An assumption of homogeneous caking behavior is therefore inherently unsound; crusting is commonplace. This creates a need for powder testing that detects and quantifies heterogeneity, that differentiates crusting from generalized caking. Dynamic measurements of flow energy with a powder rheometer can do this with precision and sensitivity. Katrina Brockbank explains how, and more importantly, the value of the resulting information.
Why do powder cake or crust and how can I tell if its going to be a problem?
When powders are stationary, notably during storage, the strength of particle-particle interactions can increase, inhibiting particle mobility. This is caking and it proceeds via multiple sequential and parallel mechanisms, with moisture often playing a pivotal role. A common mechanism for crusting is moisture ingress at an exposed surface with caked material forming a barrier that inhibits water penetration beyond a certain depth, preserving the flowability of the powder bulk beneath.
Caking and crusting may be preventable, for instance, by controlling storage conditions, and they may be reversible, but they aren’t predictable. Appropriate testing is the only way to access the insight needed to put in place a strategy to limit deterioration and preserve powder flowability. Such testing needs to determine not only whether caking is likely to be an issue under the conditions of use/storage, but also whether it is homogeneous, or limited to crusting, and crucially, how easily the flow characteristics of the original powder can be regained.
What insights do flow energy measurements provide?
Values of flow energy are generated from measurements of the axial and rotational forces acting on the blade of a powder rheometer as it rotates down through the powder sample. Example traces clearly illustrate the insights that this approach provides.
Here we see data gathered over six sequential days for a powder stored at a relative humidity (RH) of 53%. As early as Day 2 there is a distinct peak in energy in the upper portion of the powder bed that becomes progressively more pronounced. The sample is crusting and over time the energy required to move the blade through that crust increases indicating that the crust is getting stronger. However, the peak is not advancing through the sample over time. Below 35 mm powder flowability remains unchanged throughout the test period.
This example shows how flow energy measurements not only detect caking but clearly differentiate crusting, in the form of a deviation in flow energy values from those of the bulk powder. Crust depth can be read directly from these traces since it is the point at which flow energy values revert to the baseline, between 30 and 35 mm in this case.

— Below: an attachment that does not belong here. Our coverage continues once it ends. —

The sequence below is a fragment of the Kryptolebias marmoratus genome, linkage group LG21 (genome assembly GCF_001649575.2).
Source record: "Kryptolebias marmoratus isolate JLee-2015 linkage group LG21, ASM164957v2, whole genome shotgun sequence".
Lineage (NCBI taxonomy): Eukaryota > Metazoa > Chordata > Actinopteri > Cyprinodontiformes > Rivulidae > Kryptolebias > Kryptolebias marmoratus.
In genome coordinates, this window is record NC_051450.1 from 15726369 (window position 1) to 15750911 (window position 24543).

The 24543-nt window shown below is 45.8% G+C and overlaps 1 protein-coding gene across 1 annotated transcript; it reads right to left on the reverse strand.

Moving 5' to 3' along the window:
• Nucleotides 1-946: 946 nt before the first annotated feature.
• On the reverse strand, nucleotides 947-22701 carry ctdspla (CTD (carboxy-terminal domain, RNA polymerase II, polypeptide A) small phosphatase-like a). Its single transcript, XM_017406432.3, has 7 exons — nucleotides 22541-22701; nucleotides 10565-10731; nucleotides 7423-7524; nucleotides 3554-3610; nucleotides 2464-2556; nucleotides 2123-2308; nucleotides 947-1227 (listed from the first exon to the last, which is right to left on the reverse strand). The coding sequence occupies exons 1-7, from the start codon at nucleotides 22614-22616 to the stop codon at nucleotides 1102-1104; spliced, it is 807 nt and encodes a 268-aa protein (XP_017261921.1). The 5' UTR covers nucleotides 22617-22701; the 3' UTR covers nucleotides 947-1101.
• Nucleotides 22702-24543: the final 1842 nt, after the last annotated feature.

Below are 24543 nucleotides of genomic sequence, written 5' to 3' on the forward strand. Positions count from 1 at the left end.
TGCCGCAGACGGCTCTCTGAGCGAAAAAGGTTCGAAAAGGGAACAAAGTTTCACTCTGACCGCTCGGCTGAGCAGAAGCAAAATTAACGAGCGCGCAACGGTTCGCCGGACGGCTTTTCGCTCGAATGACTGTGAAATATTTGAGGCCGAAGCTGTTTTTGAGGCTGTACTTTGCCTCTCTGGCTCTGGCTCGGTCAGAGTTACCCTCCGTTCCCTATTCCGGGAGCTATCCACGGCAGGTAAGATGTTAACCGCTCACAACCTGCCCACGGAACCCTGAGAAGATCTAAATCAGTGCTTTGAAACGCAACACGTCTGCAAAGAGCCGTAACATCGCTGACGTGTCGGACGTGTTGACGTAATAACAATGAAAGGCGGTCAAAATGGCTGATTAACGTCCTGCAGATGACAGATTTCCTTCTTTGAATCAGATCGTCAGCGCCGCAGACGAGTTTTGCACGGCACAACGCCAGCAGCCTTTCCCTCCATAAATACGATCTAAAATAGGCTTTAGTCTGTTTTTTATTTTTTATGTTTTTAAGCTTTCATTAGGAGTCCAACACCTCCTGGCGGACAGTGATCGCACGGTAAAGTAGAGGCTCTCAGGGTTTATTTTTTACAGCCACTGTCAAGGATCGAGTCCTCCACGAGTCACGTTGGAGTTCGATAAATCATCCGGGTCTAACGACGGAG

However, it is also possible to generate other useful information. Peak position indicates where the crust is strongest and integrating the area under the curve provides a measure of overall crust strength. Furthermore, by repeating tests following storage under, for example, lower humidity, elevated temperature or following agitation, it is possible to determine the extent to which caking is reversible and the flow properties of the powder are recoverable.
In short, flow energy measurements can provide a sound basis for the development of robust anti-caking strategy.
How can I use dynamic powder testing results to control caking and preserve powder value?
Dynamic powder testing makes it possible to characterize the caking behavior of a specific powder and investigate its sensitivity to relevant conditions such as the diurnal temperature swings associated with storage under uncontrolled conditions in a specific geography or a reduction in RH associated with upgraded storage conditions. The performance of difference anti-caking agents can also be assessed. There are multiple options when it comes to reducing caking, but all involve cost. Testing can help to determine whether they are required, and which will be most cost-effective.
The traces above are for the same material as those presented earlier. Tests were carried out in a strictly analgous way but here the material has been stored at an RH of 75% and there is a clear difference in crusting behaviour. Under these conditions the peak advances through the powder bed at a rate that suggests that within a couple of weeks (at most) all of the powder will be adversely affected. Furthermore, in the wake of the advancing crust the powder does not regain its flow properties.
Together, these datasets provide a simple illustration of how flow energy measurements can answer questions associated with managing caking. They show that:
- This material crusts rather than caking homogeneously.
- The crust gets stronger over time with no evidence of this effect leveling out – longer storage periods are going to be more problematic.
- Lowering humidity is beneficial – it prevents the crust from advancing through the powder, thereby protecting some of the powder bulk – but it doesn’t eliminate the problem completely.
Other tests that could be usefully applied to learn more include agitating the caked material and re-measuring flow energy, to see whether values revert to those of the original powder, and testing under even lower RH to see whether crusting can be limited to a minimal crust.
Learn more about the mechanisms of caking and the investigations we’ve already carried out by reading: The measurement and quantification of caking in excipients and food products with emphasis on the non-homogeneous interaction with ambient moisture.
Freeman Technology specialises in systems for measuring the flow properties of powders and has over a decade of experience in powder flow and powder characterisation. The company invests significantly in R&D and applications development, and provides detailed know-how alongside its universal powder tester, the FT4 Powder Rheometer. Expert teams ...